If Erdoğan is hoping to extract something from Europe, however, it’s not clear what that would be. With the United States governed by an isolationist president irked by Turkey’s acquisition of Russian S400 missiles, Ankara could desperately use another partner to come to its rescue in Idlib.
There are areas — beyond Syria — where the EU could do more.
But if the U.S. is unlikely to Turkey’s rescue, it is even less likely that Europeans will do so.
Erdoğan must know that no matter how much Europeans are terrified of a new inflow of refugees, they are even more scared of getting caught up in the Syrian quagmire. As EU High Representative Josep Borrell put it, a European enforced no-fly zone in Syria is nothing more than wishful thinking.
But there are areas — beyond Syria — where the EU could do more.
In picking a fight with Europe, Erdoğan has been able to tell a story of double standards and unkept promises that, unfortunately, is largely true.
Much like Erdoğan has inhumanely treated the refugees as a pawn in his tit-for-tat with Brussels, EU leaders have inhumanly treated these people as a dangerous threat from which they must shield themselves.
That “shield” is taking the form of a bolstered Frontex presence and a €700 million package to Greece, whose police forces have used tear gas on refugees and participated in violent clashes. Human beings have simply disappeared from the equation, and international humanitarian law has been binned.
If the relationship with Turkey is to be reset, the EU has to acknowledge that Turkey has as point when it claims to be on the losing side of the equation when it comes to 2016 migration pact.
Of the €6 billion pledged by the EU, only €4.7 has been signed in contracts so far, while no funds as yet are foreseen under the next long-term EU budget, the Multiannual Financial Framework.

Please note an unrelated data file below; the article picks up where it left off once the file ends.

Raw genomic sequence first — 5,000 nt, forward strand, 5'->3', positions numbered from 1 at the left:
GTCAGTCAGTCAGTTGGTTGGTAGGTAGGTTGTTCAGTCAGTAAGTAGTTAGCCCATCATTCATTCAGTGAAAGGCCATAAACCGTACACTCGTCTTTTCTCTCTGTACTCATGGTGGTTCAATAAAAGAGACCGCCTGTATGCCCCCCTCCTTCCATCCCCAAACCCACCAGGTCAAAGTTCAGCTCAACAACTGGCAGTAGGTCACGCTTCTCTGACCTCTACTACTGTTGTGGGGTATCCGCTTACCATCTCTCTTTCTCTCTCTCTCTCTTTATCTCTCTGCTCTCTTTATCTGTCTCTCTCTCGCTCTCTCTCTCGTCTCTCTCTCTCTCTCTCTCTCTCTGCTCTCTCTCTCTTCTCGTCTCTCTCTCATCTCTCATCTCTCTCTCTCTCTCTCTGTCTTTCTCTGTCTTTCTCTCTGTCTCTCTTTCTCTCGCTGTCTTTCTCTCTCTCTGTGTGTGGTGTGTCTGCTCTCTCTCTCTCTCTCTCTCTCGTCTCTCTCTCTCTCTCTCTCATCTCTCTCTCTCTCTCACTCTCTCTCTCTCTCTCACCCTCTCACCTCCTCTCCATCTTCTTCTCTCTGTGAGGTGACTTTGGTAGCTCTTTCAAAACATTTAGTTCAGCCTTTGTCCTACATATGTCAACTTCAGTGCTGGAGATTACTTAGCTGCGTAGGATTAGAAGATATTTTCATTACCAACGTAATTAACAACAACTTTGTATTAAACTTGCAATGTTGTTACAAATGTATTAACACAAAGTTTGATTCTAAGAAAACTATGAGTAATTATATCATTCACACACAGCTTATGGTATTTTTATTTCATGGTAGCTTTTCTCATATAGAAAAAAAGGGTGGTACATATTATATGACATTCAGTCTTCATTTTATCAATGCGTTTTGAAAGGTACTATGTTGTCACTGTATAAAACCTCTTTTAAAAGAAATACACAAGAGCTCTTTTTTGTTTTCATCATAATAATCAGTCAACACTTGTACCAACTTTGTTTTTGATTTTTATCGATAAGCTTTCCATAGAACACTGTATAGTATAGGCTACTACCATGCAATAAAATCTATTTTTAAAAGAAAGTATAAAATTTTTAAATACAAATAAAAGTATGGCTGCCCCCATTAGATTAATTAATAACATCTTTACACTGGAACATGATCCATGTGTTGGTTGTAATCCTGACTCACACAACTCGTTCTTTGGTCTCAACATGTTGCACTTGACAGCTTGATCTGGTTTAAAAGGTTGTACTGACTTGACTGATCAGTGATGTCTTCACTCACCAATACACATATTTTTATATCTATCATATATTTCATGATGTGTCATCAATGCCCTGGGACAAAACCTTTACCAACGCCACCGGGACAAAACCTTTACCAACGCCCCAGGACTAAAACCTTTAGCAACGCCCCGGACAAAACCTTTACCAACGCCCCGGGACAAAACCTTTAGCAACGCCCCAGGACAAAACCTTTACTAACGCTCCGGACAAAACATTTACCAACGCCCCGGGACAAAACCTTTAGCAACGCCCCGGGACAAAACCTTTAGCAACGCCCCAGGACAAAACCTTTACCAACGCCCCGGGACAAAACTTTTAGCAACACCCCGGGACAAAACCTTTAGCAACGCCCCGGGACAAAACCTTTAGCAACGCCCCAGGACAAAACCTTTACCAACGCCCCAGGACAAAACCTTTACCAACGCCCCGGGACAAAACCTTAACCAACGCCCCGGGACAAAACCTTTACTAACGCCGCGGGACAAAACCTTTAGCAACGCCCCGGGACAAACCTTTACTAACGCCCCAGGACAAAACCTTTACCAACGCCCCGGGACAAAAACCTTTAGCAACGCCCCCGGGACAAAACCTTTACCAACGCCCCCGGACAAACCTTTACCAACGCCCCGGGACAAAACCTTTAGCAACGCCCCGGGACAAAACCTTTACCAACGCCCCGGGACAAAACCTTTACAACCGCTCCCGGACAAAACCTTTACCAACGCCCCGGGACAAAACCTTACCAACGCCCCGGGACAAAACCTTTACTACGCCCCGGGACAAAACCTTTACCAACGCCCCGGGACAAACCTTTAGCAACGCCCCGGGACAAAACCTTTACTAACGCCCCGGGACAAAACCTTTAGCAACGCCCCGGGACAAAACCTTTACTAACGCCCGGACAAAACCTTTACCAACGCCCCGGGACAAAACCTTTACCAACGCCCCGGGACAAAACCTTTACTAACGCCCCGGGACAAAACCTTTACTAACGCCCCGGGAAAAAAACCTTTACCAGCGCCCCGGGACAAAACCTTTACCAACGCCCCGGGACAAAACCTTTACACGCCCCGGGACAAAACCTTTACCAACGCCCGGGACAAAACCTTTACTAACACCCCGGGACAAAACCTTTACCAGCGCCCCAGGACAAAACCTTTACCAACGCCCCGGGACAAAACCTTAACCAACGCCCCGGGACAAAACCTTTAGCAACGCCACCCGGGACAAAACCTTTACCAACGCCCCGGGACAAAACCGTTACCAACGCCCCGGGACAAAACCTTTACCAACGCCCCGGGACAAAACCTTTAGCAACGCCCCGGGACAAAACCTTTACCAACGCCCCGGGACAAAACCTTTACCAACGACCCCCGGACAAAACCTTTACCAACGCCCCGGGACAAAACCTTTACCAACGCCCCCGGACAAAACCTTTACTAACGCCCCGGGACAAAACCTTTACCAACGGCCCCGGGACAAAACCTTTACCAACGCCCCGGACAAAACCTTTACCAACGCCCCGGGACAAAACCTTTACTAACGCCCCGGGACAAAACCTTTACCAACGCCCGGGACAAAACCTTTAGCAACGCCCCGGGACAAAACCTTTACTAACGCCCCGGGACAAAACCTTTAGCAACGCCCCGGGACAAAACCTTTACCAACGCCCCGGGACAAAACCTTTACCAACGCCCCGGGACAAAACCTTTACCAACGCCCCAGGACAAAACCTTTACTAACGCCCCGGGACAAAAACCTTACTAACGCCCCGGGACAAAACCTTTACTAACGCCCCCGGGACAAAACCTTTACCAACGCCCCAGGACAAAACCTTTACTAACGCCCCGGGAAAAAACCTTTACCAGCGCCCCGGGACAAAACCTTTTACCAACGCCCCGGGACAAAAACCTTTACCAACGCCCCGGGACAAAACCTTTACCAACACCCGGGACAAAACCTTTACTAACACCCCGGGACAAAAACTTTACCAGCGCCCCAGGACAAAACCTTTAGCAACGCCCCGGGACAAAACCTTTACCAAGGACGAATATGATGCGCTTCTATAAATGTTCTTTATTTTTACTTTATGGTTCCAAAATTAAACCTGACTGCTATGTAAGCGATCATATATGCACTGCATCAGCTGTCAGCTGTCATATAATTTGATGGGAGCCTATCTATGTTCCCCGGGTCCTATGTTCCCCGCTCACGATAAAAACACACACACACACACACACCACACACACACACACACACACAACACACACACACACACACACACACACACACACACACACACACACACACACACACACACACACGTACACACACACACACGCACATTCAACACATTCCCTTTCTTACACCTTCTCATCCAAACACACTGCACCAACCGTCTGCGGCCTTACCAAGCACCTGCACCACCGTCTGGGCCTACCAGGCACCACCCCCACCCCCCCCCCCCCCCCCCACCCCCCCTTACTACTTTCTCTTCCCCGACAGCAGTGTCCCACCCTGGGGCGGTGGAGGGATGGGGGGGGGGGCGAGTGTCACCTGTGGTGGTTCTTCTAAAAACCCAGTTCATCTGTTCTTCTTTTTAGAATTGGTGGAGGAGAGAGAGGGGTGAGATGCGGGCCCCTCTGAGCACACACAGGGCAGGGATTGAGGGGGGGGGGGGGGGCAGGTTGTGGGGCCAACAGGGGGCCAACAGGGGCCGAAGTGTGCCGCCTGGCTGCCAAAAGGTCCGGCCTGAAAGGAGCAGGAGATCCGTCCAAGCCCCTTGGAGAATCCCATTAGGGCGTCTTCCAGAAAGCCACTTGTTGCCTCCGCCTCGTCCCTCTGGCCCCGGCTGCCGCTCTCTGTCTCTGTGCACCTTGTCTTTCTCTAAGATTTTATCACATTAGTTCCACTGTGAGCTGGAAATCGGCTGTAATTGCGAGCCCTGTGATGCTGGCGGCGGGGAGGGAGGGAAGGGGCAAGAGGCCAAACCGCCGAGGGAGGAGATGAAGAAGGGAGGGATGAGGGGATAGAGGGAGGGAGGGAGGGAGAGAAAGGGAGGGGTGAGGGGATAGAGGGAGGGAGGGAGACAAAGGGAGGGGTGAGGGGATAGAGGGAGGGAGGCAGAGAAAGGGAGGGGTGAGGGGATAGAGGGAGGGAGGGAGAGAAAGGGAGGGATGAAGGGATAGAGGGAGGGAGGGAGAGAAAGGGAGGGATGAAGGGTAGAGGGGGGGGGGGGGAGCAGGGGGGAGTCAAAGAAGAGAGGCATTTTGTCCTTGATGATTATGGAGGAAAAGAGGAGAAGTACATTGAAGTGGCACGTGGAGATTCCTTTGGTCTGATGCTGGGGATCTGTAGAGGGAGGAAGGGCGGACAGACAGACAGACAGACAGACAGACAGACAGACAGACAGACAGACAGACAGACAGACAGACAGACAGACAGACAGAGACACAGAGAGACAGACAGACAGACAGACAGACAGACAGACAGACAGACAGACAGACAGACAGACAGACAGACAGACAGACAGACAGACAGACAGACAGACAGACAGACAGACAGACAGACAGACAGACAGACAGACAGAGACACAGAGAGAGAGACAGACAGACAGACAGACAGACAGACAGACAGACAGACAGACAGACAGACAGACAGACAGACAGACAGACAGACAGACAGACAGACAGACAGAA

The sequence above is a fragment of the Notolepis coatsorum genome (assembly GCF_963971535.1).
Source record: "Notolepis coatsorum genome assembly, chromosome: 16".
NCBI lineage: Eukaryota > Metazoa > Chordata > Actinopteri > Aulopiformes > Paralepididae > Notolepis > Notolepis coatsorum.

In any case, money alone cannot buy a sustainable solution to the refugee question in Turkey — not without a fairer sharing of responsibility both within the EU and between the EU and transit states like Turkey.
The truth is that the migration deal was never implemented as originally foreseen. It was meant to be a package that included EU visa liberalization, the modernization of the EU-Turkey customs union, the opening of new accession chapters and, crucially, a 1:1 resettlement scheme.
There are plenty of reasons why the EU has not delivered on visa liberalization or accession negotiations. Some are valid, including Turkey’s lack or reversal of democratic reforms, for example. But there is absolutely no good reason why, in four years, only 25,000 refugees have been legally resettled in a bloc of 450 million people.
The only way forward is clear: Brussels should work to establish a relationship centered on the construction of a modernized customs union that also foresees a new migration package in which both aid and resettlement lie at the core.
Transactionalism rarely stands the test of time. After Erdogan’s visit to Brussels Monday this much should be clear. Rather than resorting to panic and hiding behind the walls of fortress Europe, now is the moment to rethink our relationship with Turkey in a way that is true to the values of the European project.